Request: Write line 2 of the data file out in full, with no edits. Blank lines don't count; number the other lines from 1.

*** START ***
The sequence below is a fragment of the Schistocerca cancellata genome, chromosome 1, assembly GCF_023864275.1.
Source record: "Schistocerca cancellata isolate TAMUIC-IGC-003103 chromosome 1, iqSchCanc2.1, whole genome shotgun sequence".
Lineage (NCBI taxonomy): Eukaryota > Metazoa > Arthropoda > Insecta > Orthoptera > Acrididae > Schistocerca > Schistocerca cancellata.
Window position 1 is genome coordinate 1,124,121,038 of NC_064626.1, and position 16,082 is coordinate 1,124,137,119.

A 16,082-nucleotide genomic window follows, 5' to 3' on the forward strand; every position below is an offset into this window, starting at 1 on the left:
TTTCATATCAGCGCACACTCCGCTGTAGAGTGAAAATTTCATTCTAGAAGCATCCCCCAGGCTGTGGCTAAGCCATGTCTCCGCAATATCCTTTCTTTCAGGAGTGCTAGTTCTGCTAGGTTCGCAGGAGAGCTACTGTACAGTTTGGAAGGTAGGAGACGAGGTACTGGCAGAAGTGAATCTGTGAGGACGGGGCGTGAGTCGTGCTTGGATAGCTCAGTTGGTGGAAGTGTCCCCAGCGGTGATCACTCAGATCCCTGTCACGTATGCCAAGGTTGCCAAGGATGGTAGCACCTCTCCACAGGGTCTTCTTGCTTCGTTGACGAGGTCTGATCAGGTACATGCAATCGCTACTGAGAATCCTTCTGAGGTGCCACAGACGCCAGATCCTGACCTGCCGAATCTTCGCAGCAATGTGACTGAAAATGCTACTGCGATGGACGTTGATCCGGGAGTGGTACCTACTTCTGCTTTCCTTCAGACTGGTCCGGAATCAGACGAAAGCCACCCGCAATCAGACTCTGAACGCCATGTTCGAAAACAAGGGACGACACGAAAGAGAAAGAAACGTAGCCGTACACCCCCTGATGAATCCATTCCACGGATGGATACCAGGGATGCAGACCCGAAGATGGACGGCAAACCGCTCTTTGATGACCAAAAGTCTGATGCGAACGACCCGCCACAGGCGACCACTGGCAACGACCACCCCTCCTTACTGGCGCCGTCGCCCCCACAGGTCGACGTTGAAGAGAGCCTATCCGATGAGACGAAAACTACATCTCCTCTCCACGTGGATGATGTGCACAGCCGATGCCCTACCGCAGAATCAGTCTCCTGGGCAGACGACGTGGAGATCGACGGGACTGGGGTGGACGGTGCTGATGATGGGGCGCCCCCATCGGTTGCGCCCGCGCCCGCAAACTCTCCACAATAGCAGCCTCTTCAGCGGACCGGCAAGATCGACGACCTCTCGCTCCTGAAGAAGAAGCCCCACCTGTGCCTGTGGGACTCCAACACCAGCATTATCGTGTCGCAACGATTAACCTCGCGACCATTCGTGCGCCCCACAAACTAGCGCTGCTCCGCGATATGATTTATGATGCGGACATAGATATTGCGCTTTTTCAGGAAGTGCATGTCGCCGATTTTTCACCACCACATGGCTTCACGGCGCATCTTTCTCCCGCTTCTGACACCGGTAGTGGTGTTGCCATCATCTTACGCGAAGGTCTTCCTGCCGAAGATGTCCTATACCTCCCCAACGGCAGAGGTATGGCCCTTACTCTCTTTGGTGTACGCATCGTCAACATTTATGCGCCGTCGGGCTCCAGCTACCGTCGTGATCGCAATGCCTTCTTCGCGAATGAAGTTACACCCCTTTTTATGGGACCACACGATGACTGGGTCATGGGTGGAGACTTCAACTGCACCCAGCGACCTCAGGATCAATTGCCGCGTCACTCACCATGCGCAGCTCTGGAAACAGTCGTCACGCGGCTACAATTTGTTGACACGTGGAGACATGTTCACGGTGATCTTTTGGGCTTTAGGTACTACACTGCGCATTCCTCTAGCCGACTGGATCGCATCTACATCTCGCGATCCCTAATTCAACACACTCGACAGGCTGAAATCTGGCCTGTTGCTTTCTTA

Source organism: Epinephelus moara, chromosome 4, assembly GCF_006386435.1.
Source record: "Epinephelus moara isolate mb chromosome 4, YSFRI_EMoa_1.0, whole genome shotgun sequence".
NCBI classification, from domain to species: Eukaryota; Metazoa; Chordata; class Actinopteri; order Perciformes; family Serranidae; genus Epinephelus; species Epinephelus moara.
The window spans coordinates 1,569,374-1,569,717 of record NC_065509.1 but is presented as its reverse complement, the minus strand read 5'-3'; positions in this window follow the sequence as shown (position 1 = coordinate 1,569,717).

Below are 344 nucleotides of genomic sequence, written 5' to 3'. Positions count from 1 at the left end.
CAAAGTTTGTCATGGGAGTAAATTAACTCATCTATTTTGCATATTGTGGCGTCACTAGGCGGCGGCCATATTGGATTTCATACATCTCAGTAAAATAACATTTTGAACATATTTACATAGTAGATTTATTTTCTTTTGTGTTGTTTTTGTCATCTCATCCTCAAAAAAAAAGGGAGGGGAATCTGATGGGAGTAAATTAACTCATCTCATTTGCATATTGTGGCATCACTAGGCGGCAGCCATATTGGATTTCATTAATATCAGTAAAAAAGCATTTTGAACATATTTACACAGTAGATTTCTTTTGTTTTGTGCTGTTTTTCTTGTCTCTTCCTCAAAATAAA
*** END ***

Source record: "Schistocerca cancellata isolate TAMUIC-IGC-003103 chromosome 1, iqSchCanc2.1, whole genome shotgun sequence".